public int getDocumentCount()

The function Search.getDocumentCount() returns the total number of documents searched across. This will usually equal the total number of documents in the searched database.

Working Through An Example Search Application

This section discusses the SearchDemo example application provided with the Java search SDK. The purpose of this example is to show how to use a Search object to submit a query to the search server and how to extract the results from the Search object. The example application is very simple, and limits use of Java to achieving the goals of the example. It creates a Java applet that presents the user with a text field in which to enter a search query, and a Search button to initiate the search. The results of the query are read from a SOIFInputStream returned by the Search object. The query results are displayed to standard output as plain text.

Import the Necessary Classes

In your favorite editor or Java development environment, view the search SDK file This demo runs as a stand alone application or as an applet. The soif package is provided as part of the Search Server Java SDK, while java.applet, java.awt, and are standard Java packages.



import java.applet.Applet;

import java.awt.*;


Define the SearchDemo Class

The class SearchDemo is an applet, so it extends the class Applet. SearchDemo defines init() and main() methods which allow it to run as an applet or as a stand alone (command line) program.

Code Example 26-1  SearchDemo  


* Applet/application for simple query interface. Can be used as an

* example for those who want to create their own java interface.

* This example demonstrates search only. Browse, determining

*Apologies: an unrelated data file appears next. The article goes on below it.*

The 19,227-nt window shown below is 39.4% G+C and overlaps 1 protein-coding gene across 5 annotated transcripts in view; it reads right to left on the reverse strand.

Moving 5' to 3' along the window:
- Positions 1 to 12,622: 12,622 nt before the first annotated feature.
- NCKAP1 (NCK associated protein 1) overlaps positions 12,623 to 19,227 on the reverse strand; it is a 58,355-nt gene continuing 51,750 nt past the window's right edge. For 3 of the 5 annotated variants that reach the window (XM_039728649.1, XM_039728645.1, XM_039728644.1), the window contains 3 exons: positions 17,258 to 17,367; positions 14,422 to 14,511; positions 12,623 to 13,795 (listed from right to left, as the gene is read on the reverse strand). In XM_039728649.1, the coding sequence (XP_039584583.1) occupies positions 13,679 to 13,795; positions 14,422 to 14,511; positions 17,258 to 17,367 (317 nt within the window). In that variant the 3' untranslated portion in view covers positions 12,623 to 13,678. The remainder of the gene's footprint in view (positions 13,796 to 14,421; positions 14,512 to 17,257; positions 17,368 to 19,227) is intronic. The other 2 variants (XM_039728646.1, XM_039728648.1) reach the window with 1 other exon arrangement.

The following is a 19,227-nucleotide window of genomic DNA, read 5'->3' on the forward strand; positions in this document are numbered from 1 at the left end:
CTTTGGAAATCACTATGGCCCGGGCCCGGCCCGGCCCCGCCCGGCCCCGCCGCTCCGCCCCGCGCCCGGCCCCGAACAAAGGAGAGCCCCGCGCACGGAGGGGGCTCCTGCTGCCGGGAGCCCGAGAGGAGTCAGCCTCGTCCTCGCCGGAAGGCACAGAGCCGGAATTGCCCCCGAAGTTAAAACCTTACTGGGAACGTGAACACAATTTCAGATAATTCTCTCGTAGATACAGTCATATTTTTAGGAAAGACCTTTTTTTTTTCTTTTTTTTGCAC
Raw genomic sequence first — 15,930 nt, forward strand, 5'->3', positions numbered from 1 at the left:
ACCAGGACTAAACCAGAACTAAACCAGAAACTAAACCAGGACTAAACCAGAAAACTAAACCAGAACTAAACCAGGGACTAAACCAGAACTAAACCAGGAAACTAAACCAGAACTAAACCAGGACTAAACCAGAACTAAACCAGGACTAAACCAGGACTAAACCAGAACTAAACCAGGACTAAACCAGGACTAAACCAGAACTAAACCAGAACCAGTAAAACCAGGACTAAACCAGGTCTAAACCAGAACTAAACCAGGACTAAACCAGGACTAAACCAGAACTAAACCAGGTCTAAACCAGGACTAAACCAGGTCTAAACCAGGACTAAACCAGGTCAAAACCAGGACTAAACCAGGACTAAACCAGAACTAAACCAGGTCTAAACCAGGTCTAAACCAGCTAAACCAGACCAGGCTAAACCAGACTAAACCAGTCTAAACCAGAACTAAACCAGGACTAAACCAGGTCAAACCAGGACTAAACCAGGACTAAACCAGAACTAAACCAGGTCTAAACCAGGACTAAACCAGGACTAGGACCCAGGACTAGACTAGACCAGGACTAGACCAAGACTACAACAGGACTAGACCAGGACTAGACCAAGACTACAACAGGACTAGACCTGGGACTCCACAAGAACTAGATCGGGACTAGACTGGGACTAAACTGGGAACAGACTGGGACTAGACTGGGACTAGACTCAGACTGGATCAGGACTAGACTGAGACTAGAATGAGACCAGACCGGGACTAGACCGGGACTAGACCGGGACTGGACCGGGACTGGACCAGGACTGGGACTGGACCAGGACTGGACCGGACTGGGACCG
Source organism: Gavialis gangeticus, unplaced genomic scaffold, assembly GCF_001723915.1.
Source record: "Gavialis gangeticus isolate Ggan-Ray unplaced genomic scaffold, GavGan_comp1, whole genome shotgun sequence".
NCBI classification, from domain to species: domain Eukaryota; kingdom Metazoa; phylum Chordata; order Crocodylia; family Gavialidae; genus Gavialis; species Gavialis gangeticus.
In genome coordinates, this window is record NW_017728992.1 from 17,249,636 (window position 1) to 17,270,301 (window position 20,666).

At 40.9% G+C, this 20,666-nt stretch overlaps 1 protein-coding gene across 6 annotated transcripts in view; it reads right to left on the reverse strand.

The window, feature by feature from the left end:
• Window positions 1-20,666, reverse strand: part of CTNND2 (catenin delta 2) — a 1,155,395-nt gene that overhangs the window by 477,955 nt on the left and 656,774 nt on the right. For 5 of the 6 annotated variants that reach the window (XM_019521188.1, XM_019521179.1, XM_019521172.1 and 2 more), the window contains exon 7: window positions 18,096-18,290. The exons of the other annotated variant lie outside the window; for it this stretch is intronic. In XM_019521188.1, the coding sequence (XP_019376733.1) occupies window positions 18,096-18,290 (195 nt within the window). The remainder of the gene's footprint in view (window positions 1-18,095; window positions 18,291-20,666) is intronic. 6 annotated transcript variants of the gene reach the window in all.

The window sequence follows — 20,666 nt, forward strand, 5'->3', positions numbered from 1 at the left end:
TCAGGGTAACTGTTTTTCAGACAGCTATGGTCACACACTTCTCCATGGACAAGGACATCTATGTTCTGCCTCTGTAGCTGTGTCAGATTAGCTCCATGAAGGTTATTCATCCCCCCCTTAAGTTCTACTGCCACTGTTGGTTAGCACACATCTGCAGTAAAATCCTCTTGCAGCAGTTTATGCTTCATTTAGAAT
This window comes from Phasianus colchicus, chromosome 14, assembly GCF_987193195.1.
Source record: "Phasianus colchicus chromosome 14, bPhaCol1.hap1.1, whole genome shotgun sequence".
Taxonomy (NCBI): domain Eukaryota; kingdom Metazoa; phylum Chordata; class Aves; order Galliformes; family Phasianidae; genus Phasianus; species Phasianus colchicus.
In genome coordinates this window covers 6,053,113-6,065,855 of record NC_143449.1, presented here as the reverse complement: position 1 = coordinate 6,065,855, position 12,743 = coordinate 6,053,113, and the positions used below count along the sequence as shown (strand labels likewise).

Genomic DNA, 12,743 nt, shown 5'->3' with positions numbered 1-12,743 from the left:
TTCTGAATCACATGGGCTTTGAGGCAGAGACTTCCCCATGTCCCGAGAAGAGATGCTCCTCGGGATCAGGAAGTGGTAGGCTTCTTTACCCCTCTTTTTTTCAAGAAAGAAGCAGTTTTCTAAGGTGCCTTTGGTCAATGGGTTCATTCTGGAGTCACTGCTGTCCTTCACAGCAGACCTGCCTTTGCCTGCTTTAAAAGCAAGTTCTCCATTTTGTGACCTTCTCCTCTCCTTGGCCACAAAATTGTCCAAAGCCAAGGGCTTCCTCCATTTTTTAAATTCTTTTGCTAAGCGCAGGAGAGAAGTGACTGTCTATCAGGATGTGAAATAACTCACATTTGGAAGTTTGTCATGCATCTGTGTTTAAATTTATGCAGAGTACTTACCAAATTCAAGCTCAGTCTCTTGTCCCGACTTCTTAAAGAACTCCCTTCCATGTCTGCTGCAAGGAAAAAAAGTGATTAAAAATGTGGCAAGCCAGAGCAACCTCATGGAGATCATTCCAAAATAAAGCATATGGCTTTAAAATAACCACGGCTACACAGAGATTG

* the schema of the search server and obtaining the taxonomy

* of the search server will be demonstrated in other examples.


public class SearchDemo extends Applet {

    /** Run as an applet. */

    public void init() {

        String rdm = getParameter("RDMServer");

        SimpleSearch ss = new SimpleSearch(rdm);

        SearchPanel sp = new SearchPanel(ss);

        setLayout(new FlowLayout(FlowLayout.CENTER));



    /** Run as an application. */

    public static void main(String argv[]) throws Exception {

        int args = argv.length;

        String SOIFOutputFile = null;

        if (args != 1 && args != 2 && args != 3) {

            System.out.println("args: RDMServer [query]




        String rdm = argv[0]; // rdm search server, eg,


        SimpleSearch ss = new SimpleSearch(rdm);

        if (args == 3) {


            ss.setSOIFfile(argv[2]); // dump raw soif results to this file


        if (args == 1) {

            // run from a search box

            Frame f = new Frame();

            SearchPanel sp = new SearchPanel(ss);





        else {

            // run from command line

            String query = argv[1];





There is a helper class called SearchPanel which handle the applet GUI. It sets up a search panel with a text box to enter a query and a submit button to run the query. See the source file for more details.

Define the SimpleSearch Class

Notice the private helper class SimpleSearch. This is where the search is set up and executed and we will look at it in more detail here. The applet/command line class SearchDemo sets up the arguments for SimpleSearch using either applet or command line parameters. It then calls the SimpleSearch.doSearch(String scope) method to execute the search and display the results. The SimpleSearch constructor takes the location of the search server as an argument. In this way, a single SimpleSearch object can be used repeatedly to run searches against the remote search server.